Billionaires’ opinions on Warren’s tax plan


Early this month, Bill Gates, most well-known as the co-founder of Microsoft Corporations, was interviewed by The New York Times and voiced his thoughts on US Senator and possible presidential candidate Elizabeth Warren’s wealth tax plans. Gates said, “I’ve paid over 10 billion in taxes, I pay more than anyone in taxes. If I would have had to pay 20 billion, that’s fine, but you know, when you say I should pay a hundred billion, okay, then I’m starting to do a little math about what I have left over.” However, some media outlets have left out that he went on to say, “Sorry, I’m just kidding now.”

Later that evening, Senator Warren tweeted in response, “I’m always happy to meet with people, even if we have different views. @BillGates, if we get the chance, I’d love to explain exactly how much you’d pay under my wealth tax. (I promise it’s not $100 billion.)”

On Senator Warren’s presidential campaign website, she lists an “Ultra-Millionaire Tax” under her many plans to carry out if she wins. In a box to add your email in support, it says, “A two-cent tax on the great fortunes of more than $50 million can bring in nearly $3 trillion to rebuild America’s middle class.” As stated on her website, “the families in the top 0.1% are projected to owe 3.2% of their wealth in federal, state, and local taxes this year, while the bottom 99% are projected to owe 7.2%.”

Senator Warren’s Ultra-Millionaire Tax proposes “zero additional tax on any household with a net worth of less than $50 million . . . 2% annual tax on household net worth between $50 million and $1 billion . . . 1% annual Billionaire Surtax (3% tax overall) on household net worth above $1 billion.” Gates’ net worth is 107.1 billion dollars, and after putting this through Warren’s wealth tax calculator, it is shown that he would be paying $6.379 billion in taxes next year if she were president, far from the $100 billion he fears.

When thinking about how to look at Gates’ side of this interaction, political science major Elizabeth Flatoff (‘21) said, “I think it’s important to look at what they are already doing with their money. Are they spending it? Or hoarding it?” In response to why billionaires might jump to conclusions such as Gates did, Flatoff said, “I think they always jump to conclusions as a way to demean, or demote what others are saying about the tax. If you can make it seem crazy enough, if you have enough pull, then maybe it won’t affect you. Maybe you can stop it.”

After looking at Warren’s side of the interaction, it is important to  When asked if it would even be possible for a wealth tax to go through, Ben Peterson, visiting professor of history and political science, said, “If [Elizabeth Warren] is elected and a significant number of the house remains in fairly progressive democratic hands, and then, if, and that’s a big if, the democrats gain control over the senate, then she would have a fighting chance to pass the things she wants. Otherwise she’s going to be negotiating. However, it’s just too soon to tell.”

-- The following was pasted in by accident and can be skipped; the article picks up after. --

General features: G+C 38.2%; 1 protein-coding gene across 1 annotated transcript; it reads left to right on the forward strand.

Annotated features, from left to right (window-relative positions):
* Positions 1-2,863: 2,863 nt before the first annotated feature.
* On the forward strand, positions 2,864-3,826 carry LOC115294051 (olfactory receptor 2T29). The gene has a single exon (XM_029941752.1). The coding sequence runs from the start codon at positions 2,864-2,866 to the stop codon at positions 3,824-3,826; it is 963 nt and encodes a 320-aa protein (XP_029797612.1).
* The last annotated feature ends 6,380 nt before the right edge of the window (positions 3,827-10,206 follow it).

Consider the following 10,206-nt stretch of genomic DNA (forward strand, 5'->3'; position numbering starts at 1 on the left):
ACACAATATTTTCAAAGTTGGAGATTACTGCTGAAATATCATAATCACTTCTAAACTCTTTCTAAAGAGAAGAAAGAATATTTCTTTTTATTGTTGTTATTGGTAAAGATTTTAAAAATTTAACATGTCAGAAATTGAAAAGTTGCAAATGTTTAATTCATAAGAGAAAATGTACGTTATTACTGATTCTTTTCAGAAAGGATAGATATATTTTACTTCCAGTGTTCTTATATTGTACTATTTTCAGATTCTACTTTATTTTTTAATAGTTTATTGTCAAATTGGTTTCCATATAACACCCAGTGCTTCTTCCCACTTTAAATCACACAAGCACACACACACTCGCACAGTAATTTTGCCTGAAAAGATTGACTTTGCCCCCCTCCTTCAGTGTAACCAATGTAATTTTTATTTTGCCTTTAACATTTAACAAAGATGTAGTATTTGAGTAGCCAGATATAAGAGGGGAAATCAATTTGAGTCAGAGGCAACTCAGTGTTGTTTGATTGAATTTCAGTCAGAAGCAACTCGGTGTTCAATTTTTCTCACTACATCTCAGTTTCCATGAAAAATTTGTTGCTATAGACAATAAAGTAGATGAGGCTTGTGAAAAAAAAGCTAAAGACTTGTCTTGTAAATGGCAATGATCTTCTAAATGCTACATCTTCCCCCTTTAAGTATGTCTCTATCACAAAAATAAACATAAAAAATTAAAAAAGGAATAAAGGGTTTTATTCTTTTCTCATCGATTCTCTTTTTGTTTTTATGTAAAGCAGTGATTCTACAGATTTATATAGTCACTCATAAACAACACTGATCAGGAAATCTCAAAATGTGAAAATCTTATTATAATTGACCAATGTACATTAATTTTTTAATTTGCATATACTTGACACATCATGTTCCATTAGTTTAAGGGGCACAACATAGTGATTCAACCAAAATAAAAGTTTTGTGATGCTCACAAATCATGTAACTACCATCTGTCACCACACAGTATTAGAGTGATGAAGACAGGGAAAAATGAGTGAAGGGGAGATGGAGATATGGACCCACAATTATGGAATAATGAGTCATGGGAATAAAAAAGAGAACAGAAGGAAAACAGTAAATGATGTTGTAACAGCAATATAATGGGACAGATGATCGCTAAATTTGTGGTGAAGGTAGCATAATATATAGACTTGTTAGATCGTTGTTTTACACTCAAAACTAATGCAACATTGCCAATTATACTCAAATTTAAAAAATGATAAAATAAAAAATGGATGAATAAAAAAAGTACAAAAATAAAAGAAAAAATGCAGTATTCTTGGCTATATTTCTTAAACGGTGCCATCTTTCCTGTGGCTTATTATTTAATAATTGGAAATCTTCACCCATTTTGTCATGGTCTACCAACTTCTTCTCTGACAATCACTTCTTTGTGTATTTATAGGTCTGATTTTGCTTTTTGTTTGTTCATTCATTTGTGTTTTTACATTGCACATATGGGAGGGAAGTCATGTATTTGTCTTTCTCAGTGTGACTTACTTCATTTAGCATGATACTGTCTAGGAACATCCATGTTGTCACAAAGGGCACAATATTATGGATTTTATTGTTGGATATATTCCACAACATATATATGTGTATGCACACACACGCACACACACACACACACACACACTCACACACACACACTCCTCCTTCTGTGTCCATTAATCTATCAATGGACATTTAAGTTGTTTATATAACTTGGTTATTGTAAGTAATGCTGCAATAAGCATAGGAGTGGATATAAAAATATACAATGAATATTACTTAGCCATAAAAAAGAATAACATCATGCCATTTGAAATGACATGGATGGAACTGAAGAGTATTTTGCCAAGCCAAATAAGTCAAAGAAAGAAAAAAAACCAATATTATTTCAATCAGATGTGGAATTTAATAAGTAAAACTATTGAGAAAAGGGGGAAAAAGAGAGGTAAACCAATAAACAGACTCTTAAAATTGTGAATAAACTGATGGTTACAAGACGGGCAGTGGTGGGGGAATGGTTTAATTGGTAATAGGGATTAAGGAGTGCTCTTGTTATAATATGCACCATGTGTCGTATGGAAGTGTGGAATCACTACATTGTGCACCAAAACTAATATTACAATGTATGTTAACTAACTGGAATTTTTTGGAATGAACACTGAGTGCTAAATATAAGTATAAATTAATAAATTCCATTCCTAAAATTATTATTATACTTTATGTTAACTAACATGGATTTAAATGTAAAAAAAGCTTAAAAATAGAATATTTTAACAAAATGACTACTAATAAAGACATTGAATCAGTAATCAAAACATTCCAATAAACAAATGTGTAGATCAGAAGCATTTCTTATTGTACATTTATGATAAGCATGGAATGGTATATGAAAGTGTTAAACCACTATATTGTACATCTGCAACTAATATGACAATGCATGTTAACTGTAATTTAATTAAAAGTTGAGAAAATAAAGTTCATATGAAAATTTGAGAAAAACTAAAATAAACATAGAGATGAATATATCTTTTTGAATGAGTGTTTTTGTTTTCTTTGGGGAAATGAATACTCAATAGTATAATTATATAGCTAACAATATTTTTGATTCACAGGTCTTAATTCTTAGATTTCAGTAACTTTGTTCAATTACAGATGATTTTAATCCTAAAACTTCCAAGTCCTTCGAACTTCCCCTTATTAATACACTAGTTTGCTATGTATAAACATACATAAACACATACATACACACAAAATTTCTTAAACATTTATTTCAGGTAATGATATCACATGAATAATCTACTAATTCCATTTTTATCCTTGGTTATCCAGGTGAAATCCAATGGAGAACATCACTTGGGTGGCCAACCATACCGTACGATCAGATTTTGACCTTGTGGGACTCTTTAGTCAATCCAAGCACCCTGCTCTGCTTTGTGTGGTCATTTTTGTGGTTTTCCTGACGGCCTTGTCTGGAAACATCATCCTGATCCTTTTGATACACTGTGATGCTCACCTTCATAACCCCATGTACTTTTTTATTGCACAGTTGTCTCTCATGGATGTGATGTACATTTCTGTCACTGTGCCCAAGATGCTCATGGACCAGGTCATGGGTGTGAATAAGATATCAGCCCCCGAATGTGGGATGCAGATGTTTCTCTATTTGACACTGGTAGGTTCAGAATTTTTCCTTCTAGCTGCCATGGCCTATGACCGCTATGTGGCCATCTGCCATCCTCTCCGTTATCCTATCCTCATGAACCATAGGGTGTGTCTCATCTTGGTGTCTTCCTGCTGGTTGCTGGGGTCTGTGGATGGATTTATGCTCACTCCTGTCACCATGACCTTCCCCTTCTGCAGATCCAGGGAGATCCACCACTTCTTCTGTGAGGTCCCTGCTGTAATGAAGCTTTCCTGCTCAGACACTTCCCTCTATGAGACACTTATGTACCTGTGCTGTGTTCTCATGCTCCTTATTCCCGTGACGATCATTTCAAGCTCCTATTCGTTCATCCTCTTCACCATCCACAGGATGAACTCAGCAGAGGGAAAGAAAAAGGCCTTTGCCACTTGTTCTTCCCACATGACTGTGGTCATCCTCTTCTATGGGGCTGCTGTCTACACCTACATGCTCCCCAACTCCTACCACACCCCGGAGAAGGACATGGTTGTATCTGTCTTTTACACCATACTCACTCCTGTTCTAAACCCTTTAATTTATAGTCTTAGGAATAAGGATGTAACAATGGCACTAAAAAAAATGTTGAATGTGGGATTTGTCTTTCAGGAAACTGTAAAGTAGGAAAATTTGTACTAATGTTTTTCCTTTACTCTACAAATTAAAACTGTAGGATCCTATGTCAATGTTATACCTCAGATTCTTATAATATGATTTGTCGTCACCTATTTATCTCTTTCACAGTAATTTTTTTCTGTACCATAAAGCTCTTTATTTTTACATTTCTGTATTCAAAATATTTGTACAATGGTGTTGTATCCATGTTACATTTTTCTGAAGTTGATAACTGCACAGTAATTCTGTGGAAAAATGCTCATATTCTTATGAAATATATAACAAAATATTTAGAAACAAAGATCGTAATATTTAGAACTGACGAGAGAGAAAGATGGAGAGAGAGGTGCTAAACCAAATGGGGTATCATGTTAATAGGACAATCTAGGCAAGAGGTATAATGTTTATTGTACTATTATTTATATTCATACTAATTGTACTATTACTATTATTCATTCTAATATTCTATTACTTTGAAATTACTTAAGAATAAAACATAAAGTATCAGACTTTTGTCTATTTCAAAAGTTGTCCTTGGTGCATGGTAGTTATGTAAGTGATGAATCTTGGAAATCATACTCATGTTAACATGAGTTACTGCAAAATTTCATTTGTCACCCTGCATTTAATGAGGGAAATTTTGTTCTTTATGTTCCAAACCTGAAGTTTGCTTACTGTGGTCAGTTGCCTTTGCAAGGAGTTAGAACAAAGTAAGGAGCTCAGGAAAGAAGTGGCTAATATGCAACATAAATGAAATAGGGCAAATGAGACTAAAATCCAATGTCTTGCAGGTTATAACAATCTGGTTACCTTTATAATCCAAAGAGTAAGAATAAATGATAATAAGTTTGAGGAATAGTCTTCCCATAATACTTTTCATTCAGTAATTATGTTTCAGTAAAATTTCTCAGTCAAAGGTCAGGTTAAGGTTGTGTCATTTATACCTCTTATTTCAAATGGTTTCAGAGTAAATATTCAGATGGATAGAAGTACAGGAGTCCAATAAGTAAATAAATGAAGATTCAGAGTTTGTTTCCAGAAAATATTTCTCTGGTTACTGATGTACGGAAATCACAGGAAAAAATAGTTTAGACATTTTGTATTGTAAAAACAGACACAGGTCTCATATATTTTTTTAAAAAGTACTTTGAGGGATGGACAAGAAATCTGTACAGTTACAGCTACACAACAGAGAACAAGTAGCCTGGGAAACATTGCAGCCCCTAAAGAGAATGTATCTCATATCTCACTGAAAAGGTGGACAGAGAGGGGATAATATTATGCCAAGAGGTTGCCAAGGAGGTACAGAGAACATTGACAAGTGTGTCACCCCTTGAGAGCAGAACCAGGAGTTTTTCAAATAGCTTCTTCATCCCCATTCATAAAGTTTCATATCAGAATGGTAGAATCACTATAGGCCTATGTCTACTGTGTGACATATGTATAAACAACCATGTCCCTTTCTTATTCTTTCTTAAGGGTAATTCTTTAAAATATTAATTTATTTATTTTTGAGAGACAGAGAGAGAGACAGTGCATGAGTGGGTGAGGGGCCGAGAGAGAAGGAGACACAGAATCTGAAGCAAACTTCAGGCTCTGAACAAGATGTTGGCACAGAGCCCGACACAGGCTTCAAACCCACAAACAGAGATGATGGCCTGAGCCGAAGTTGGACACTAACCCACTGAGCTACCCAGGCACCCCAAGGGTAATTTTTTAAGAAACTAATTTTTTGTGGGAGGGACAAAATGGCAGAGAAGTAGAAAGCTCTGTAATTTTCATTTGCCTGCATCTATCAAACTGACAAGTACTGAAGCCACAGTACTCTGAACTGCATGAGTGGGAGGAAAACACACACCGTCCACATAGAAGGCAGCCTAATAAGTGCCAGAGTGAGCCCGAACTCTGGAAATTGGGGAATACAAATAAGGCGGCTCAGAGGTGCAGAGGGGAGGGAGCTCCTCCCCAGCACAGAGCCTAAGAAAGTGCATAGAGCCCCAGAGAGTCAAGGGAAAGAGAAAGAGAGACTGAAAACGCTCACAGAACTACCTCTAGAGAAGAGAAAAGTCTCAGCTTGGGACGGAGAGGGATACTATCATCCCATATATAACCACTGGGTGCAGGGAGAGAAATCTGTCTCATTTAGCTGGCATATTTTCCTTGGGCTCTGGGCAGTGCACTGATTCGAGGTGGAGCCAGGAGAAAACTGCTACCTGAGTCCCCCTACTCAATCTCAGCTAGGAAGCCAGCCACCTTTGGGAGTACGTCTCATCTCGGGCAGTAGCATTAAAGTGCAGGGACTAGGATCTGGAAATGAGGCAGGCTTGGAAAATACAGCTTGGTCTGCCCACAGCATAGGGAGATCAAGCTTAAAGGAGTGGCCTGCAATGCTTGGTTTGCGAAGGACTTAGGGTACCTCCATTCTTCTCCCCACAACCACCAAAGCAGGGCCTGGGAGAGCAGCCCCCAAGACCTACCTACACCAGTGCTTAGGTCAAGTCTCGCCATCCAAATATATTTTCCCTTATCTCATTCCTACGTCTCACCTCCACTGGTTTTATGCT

California wildfires hit home


Southern California has seen multiple wildfires spread across counties for almost a month now that have yet to be one hundred percent contained. Of the thirteen largest active wildfires, the Kincade fire spans the largest amount of acreage.

The fire has burned seventy-seven thousand and seven hundred and fifty-eight acres so far since October 23rd as seen on an interactive wildfire map on The Los Angeles Times website. This fire is only sixty-eight percent contained. The most recent fire as of November 1st is the Sobrante fire which has burned thirty-five acres so far, with a containment level of zero percent.

The causes of the fires are from things such as downed power lines, controlled burns that quickly became uncontrolled or lightning strikes. For the past seventy-five years, the Smokey Bear campaign has pushed for careful watch against forest fires with its infamous slogan, “Remember. . .only YOU can prevent forest fires.” However, many have found the campaign to have been more detrimental than helpful to the environment.

Hank Wickley (‘20), a student who grew up in California, shared his thoughts concerning the old campaign. “The Smokey Bear campaign, while helpful and useful, has ultimately done more damage to forests because of its very nature . . . small fires are often essential and helpful for the health of the forest. By preventing the small ones, big ones happen more often because more forest needs to get burned,” he said.

A controlled burn helps weed out the weak and sick plant life, leaving room for the stronger and healthier flora that survive to grow. In the attempt to prevent any types of fires, many trees and other plants have died or become sick amongst the healthy, leaving far too much kindling for an accidental or even controlled fire.

The Smokey Bear campaign was set into motion in response to a fear of attacks on national forests on the West coast during World War II. Camera Stevens (‘21), an environmental studies major, stated that “the Smokey campaign has given people a guidance and a safety net but that safety net has some holes in it that people just don’t grasp. It’s deteriorated our forests and allowed for fires to be seen as an issue instead of something that can help our ecosystem.”

In terms of what can be done in response to it, Stevens said, “Knowledge and a change in policy needs to be addressed and shown before we can go forward.”

When asked what his thoughts were on what could be done to help, Wickley responded, “I think the biggest thing that would help . . . would obviously be more rain. That, however, is out of anyone’s control. One thing that could be done would simply be to let the little natural fires happen for the forest, but keep them maintained for safety purposes.”